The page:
Sunday, March 22, 2015

RACISTS LYNCH STARBUCKS

Starbucks made a fatal mistake when it started a campaign to "talk about" racism in America. It was based on the assumption that; as SCOTUS recently declared, racism does not exist in America.



WRONG!



It's sparkling clear that the last thing Americans want to admit is that racism is alive and well in America. S, what's there to talk about?




Starbucks baristas will no longer write “Race Together” on customers' cups, ending a visible component of the company's diversity and racial inequality campaign that sparked widespread criticism in the week since it took effect.

The campaign didn't sit well with some Starbucks customers. Many voiced on social media and elsewhere that they didn't want a debate with their brew.

At a Starbucks in Pittsfield Township, Mich., near Ann Arbor, two customers said Sunday they didn't think a coffee shop was the right place for race relations dialogue.

Ninette Musili, a junior bio-molecular science major at the University of Michigan, said the campaign seemed to her like an insincere publicity stunt that wasn't executed properly.

Like many who criticized Starbucks, she goes to the shops either before class or later in the day to study. At neither time does she want to discuss race relations.

“Most people come to Starbucks for coffee,” said Musili, who is 19 and black. “Race is an uncomfortable thing to bring up, especially in a Starbucks.”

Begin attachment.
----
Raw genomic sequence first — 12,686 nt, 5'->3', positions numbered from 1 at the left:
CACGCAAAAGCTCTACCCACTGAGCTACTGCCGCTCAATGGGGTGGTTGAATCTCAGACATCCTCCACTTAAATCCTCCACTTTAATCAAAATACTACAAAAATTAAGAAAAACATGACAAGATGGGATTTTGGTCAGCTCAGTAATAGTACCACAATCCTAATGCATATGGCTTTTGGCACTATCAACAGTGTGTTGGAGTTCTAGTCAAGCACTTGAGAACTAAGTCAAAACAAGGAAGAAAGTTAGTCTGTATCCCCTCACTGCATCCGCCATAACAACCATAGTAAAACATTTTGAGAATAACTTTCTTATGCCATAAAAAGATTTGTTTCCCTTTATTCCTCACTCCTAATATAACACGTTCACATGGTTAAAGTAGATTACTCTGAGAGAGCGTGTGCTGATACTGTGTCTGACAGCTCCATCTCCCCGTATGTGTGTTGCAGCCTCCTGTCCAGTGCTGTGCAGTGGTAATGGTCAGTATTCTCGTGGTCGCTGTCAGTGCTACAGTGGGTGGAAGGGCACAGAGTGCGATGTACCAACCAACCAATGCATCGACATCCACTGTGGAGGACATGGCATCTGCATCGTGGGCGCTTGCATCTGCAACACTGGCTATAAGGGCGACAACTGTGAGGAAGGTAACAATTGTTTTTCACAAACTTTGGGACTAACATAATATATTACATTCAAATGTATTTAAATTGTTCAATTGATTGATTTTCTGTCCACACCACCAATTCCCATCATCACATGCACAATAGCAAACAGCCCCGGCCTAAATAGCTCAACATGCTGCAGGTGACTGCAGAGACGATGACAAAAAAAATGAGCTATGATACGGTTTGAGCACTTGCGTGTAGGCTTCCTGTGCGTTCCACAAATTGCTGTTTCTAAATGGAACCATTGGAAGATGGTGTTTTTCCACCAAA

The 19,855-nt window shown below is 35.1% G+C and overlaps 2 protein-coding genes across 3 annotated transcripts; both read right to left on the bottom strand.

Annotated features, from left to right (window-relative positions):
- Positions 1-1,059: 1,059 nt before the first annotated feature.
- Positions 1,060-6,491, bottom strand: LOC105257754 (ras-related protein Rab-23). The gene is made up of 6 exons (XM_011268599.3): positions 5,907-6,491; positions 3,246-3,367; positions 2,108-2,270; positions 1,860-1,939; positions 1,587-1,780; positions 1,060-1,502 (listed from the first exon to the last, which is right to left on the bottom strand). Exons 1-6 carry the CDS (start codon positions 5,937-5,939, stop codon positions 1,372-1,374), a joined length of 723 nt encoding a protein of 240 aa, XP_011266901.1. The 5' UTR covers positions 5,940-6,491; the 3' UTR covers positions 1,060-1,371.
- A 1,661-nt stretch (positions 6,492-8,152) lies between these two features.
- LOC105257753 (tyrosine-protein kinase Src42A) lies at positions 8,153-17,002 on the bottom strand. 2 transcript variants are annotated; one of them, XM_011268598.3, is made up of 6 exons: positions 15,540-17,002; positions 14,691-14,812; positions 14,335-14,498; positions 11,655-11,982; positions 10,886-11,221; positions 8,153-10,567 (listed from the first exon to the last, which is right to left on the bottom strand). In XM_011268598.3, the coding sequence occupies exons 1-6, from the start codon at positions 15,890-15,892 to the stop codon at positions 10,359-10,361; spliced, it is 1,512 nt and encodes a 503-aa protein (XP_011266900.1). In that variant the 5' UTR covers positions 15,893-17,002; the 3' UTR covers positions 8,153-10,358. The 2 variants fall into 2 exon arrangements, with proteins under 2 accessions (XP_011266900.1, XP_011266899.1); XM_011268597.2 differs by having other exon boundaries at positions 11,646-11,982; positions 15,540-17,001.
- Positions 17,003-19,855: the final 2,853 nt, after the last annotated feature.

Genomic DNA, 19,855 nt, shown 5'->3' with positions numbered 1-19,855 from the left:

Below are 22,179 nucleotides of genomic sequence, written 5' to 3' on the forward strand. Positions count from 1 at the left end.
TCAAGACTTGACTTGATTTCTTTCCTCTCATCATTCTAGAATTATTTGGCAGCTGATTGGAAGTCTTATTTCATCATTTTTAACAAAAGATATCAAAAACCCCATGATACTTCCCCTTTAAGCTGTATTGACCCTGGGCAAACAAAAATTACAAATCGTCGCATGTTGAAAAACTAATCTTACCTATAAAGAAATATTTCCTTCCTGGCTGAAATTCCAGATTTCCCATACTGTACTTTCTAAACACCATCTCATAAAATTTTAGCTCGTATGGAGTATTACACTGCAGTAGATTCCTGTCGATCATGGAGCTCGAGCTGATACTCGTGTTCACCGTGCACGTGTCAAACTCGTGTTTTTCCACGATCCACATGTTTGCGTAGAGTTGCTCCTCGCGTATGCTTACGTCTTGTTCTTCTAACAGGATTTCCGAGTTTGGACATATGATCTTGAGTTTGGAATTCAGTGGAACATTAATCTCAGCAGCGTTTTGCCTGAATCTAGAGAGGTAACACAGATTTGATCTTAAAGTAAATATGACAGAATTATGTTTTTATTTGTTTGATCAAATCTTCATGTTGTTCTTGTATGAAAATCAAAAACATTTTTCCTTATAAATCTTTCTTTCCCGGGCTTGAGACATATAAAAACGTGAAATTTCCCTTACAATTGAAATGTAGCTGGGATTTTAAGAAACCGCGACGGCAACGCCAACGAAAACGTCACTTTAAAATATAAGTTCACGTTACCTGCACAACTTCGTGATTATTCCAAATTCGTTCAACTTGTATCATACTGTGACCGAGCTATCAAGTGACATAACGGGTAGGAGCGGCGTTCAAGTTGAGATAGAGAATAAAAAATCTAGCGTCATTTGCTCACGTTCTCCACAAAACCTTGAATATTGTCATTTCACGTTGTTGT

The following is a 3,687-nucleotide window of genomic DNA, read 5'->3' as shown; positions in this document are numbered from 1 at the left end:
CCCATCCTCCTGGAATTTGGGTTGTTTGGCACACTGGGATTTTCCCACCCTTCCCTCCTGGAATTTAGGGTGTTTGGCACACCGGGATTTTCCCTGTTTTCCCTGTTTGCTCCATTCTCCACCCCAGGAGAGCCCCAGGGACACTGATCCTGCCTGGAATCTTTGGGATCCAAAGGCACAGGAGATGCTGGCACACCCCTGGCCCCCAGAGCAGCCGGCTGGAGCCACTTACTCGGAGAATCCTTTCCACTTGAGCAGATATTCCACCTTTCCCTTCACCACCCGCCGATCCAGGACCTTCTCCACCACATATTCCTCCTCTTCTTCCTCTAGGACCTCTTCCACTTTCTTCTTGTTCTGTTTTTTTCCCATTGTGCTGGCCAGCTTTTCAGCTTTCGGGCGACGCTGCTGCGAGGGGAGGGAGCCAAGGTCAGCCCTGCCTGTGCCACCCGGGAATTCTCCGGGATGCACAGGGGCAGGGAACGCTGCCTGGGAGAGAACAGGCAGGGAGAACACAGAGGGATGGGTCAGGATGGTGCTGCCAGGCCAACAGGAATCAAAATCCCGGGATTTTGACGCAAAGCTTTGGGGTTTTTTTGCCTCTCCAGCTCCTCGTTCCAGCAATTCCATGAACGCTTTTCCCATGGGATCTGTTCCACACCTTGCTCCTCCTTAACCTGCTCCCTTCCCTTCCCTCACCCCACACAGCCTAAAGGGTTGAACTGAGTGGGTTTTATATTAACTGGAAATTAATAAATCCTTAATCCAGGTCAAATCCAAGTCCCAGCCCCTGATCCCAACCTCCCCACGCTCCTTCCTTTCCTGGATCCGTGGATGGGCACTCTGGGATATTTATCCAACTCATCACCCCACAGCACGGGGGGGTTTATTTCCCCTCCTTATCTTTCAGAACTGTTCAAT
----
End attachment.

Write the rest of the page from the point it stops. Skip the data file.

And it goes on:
She said such discussions are important, and that Starbucks should have set aside time during the evenings for race discussions and invited people to attend.

Another customer, Shane Mulholland, 46, of Ann Arbor, also said Starbucks isn't the venue to talk about race.

“They're here for coffee. They're not here to push their political agenda,” he said. “I even contemplated not coming here because of it.”

He said Starbucks should remain neutral on such topics because it's an established brand, rather than risk alienating customers. “There are other ways you can go about doing things to stimulate interest in what you're doing,” said Mulholland, who is white and runs an edible mushroom-growing business. “They must be doing so well they don't have to worry about losing customers over that,” he said.

The campaign, he said, didn't start any discussions about race with him.

Discussions about race are necessary, but getting a message about it on a coffee cup is silly, Stephanie Nelson, 45, said at a Starbucks in Seattle, the chain's home.